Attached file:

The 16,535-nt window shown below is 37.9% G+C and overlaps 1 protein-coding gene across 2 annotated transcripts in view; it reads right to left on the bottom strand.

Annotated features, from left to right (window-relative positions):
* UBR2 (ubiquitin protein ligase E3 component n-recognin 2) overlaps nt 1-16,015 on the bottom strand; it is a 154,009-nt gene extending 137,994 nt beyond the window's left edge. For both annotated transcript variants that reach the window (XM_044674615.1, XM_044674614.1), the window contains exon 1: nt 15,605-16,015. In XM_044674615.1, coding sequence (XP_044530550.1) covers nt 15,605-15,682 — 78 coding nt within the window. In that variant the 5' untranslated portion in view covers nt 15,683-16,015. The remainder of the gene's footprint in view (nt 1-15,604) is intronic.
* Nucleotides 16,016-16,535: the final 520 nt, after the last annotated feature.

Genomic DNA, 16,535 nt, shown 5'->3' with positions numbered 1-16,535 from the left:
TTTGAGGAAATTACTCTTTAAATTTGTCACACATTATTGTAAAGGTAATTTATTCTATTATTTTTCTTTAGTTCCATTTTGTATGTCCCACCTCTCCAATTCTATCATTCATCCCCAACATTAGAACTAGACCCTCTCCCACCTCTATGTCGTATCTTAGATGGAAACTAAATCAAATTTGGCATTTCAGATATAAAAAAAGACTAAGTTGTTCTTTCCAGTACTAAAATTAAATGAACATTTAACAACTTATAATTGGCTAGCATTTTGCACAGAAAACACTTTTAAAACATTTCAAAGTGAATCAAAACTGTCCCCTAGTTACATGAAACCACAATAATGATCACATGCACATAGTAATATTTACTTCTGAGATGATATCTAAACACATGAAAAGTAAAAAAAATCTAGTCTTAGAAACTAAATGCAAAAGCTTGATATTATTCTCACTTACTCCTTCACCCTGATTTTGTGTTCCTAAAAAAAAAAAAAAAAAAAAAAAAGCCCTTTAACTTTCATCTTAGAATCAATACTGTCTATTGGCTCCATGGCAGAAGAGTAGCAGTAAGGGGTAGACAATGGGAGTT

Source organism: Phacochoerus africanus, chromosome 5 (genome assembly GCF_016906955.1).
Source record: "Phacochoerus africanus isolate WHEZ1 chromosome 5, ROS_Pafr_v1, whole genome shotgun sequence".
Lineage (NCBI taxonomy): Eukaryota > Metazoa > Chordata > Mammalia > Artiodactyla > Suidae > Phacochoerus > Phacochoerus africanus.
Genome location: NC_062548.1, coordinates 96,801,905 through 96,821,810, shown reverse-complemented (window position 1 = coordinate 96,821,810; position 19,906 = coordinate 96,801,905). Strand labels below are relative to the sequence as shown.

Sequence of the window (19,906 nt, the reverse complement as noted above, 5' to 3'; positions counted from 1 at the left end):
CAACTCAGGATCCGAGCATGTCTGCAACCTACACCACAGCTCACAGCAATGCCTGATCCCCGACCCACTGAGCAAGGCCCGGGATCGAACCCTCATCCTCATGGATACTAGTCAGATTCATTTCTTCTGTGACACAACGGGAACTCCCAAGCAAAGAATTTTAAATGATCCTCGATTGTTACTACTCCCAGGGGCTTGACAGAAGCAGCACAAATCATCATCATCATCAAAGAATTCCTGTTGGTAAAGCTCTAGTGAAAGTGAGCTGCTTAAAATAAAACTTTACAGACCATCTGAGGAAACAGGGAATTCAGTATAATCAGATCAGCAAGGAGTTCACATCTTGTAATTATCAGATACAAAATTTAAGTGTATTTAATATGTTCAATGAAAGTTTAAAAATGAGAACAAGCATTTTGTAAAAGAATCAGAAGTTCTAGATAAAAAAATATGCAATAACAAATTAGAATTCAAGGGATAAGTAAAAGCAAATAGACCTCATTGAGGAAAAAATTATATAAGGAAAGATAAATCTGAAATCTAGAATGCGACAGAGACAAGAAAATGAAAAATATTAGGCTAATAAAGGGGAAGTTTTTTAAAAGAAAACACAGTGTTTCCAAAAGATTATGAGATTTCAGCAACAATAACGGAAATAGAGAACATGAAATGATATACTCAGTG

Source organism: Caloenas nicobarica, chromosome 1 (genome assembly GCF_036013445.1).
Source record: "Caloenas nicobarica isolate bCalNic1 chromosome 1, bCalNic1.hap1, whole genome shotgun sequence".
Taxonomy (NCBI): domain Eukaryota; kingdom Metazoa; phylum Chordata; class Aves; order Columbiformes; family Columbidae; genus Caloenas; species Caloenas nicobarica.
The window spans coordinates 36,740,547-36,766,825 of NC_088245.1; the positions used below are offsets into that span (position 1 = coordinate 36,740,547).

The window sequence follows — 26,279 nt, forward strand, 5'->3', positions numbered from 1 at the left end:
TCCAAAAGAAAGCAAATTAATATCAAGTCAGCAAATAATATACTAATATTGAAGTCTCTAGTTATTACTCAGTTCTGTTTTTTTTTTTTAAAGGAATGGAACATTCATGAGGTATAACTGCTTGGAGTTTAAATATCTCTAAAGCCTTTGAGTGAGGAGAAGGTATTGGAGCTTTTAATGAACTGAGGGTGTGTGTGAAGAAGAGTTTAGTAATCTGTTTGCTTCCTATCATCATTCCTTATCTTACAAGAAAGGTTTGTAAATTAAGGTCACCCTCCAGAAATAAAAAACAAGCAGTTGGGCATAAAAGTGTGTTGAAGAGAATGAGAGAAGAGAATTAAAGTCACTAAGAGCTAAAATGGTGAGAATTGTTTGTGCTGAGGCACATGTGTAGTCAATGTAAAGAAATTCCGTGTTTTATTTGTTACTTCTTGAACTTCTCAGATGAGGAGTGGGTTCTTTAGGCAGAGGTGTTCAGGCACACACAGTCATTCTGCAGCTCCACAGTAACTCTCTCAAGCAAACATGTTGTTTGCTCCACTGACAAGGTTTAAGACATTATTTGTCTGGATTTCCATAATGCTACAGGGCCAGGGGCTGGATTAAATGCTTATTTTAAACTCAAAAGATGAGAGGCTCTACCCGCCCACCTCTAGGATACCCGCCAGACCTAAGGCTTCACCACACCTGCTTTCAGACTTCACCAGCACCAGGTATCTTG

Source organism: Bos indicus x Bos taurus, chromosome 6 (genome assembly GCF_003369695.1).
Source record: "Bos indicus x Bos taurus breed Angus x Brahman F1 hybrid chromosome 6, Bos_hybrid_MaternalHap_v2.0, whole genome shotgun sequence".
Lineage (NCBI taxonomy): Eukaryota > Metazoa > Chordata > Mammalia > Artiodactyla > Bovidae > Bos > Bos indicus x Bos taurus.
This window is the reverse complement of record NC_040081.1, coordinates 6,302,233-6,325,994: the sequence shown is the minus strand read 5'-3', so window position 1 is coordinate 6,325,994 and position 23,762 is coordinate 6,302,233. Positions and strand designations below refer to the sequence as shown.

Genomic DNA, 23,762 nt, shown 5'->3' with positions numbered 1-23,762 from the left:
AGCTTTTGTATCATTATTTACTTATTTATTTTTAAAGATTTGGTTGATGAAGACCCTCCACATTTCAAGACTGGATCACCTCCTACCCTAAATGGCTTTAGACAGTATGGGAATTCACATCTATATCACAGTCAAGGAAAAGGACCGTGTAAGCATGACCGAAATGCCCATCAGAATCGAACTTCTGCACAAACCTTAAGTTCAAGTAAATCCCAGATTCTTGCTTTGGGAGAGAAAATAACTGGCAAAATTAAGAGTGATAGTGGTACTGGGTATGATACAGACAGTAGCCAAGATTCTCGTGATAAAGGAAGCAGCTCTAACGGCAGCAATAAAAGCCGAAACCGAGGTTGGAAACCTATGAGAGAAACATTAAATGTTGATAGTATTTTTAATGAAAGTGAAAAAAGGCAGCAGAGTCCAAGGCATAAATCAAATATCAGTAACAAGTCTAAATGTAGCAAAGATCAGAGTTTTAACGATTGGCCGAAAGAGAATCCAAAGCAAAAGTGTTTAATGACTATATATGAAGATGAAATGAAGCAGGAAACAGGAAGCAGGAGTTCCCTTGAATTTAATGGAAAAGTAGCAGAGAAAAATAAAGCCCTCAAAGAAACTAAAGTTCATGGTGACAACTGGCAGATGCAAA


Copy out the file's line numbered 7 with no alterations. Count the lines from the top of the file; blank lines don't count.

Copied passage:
Source organism: Phacochoerus africanus, chromosome 5 (genome assembly GCF_016906955.1).